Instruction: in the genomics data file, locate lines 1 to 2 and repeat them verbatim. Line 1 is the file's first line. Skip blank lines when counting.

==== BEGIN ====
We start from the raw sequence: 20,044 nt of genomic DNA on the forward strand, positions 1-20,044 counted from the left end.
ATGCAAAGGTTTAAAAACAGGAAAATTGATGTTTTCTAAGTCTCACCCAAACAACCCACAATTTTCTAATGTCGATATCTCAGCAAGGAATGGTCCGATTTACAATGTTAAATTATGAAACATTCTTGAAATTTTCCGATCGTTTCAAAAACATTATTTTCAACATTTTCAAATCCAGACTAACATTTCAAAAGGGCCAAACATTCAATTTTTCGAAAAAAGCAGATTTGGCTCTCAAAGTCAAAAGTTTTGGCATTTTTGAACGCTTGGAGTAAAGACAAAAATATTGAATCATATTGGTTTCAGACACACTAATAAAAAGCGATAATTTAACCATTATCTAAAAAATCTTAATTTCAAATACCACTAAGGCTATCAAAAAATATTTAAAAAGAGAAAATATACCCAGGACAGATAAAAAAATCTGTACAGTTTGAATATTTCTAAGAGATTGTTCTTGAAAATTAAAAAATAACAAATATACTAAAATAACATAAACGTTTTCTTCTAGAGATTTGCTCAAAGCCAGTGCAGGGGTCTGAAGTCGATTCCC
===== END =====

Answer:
We start from the raw sequence: 20,044 nt of genomic DNA on the forward strand, positions 1-20,044 counted from the left end.
ATGCAAAGGTTTAAAAACAGGAAAATTGATGTTTTCTAAGTCTCACCCAAACAACCCACAATTTTCTAATGTCGATATCTCAGCAAGGAATGGTCCGATTTACAATGTTAAATTATGAAACATTCTTGAAATTTTCCGATCGTTTCAAAAACATTATTTTCAACATTTTCAAATCCAGACTAACATTTCAAAAGGGCCAAACATTCAATTTTTCGAAAAAAGCAGATTTGGCTCTCAAAGTCAAAAGTTTTGGCATTTTTGAACGCTTGGAGTAAAGACAAAAATATTGAATCATATTGGTTTCAGACACACTAATAAAAAGCGATAATTTAACCATTATCTAAAAAATCTTAATTTCAAATACCACTAAGGCTATCAAAAAATATTTAAAAAGAGAAAATATACCCAGGACAGATAAAAAAATCTGTACAGTTTGAATATTTCTAAGAGATTGTTCTTGAAAATTAAAAAATAACAAATATACTAAAATAACATAAACGTTTTCTTCTAGAGATTTGCTCAAAGCCAGTGCAGGGGTCTGAAGTCGATTCCC